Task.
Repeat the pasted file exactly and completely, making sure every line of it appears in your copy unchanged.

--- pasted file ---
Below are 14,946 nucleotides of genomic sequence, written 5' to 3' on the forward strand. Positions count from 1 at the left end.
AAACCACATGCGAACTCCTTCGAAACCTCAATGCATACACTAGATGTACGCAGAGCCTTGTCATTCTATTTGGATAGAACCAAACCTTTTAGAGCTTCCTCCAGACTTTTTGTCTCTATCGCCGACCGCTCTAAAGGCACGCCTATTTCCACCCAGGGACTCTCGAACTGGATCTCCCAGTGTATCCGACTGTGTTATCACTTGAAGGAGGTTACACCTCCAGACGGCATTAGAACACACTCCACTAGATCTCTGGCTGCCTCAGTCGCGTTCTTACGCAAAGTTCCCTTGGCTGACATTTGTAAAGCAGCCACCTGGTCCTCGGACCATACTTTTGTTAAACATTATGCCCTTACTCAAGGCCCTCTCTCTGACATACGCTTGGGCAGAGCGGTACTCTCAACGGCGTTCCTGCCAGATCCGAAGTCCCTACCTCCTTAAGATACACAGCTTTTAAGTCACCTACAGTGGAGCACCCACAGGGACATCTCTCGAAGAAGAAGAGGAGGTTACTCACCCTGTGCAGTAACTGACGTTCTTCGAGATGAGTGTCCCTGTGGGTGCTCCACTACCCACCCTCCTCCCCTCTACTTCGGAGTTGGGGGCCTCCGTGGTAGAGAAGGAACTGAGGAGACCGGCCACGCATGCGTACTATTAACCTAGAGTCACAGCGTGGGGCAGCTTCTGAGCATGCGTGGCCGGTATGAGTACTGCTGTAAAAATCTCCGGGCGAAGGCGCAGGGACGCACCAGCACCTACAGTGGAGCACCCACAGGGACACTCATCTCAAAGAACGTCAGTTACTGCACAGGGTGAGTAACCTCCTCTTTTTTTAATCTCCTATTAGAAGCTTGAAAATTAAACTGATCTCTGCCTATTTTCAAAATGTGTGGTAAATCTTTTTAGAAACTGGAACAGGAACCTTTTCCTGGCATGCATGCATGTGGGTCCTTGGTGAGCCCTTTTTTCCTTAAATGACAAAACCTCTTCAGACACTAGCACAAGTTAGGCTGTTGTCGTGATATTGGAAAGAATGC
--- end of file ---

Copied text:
Below are 14,946 nucleotides of genomic sequence, written 5' to 3' on the forward strand. Positions count from 1 at the left end.
AAACCACATGCGAACTCCTTCGAAACCTCAATGCATACACTAGATGTACGCAGAGCCTTGTCATTCTATTTGGATAGAACCAAACCTTTTAGAGCTTCCTCCAGACTTTTTGTCTCTATCGCCGACCGCTCTAAAGGCACGCCTATTTCCACCCAGGGACTCTCGAACTGGATCTCCCAGTGTATCCGACTGTGTTATCACTTGAAGGAGGTTACACCTCCAGACGGCATTAGAACACACTCCACTAGATCTCTGGCTGCCTCAGTCGCGTTCTTACGCAAAGTTCCCTTGGCTGACATTTGTAAAGCAGCCACCTGGTCCTCGGACCATACTTTTGTTAAACATTATGCCCTTACTCAAGGCCCTCTCTCTGACATACGCTTGGGCAGAGCGGTACTCTCAACGGCGTTCCTGCCAGATCCGAAGTCCCTACCTCCTTAAGATACACAGCTTTTAAGTCACCTACAGTGGAGCACCCACAGGGACATCTCTCGAAGAAGAAGAGGAGGTTACTCACCCTGTGCAGTAACTGACGTTCTTCGAGATGAGTGTCCCTGTGGGTGCTCCACTACCCACCCTCCTCCCCTCTACTTCGGAGTTGGGGGCCTCCGTGGTAGAGAAGGAACTGAGGAGACCGGCCACGCATGCGTACTATTAACCTAGAGTCACAGCGTGGGGCAGCTTCTGAGCATGCGTGGCCGGTATGAGTACTGCTGTAAAAATCTCCGGGCGAAGGCGCAGGGACGCACCAGCACCTACAGTGGAGCACCCACAGGGACACTCATCTCAAAGAACGTCAGTTACTGCACAGGGTGAGTAACCTCCTCTTTTTTTAATCTCCTATTAGAAGCTTGAAAATTAAACTGATCTCTGCCTATTTTCAAAATGTGTGGTAAATCTTTTTAGAAACTGGAACAGGAACCTTTTCCTGGCATGCATGCATGTGGGTCCTTGGTGAGCCCTTTTTTCCTTAAATGACAAAACCTCTTCAGACACTAGCACAAGTTAGGCTGTTGTCGTGATATTGGAAAGAATGC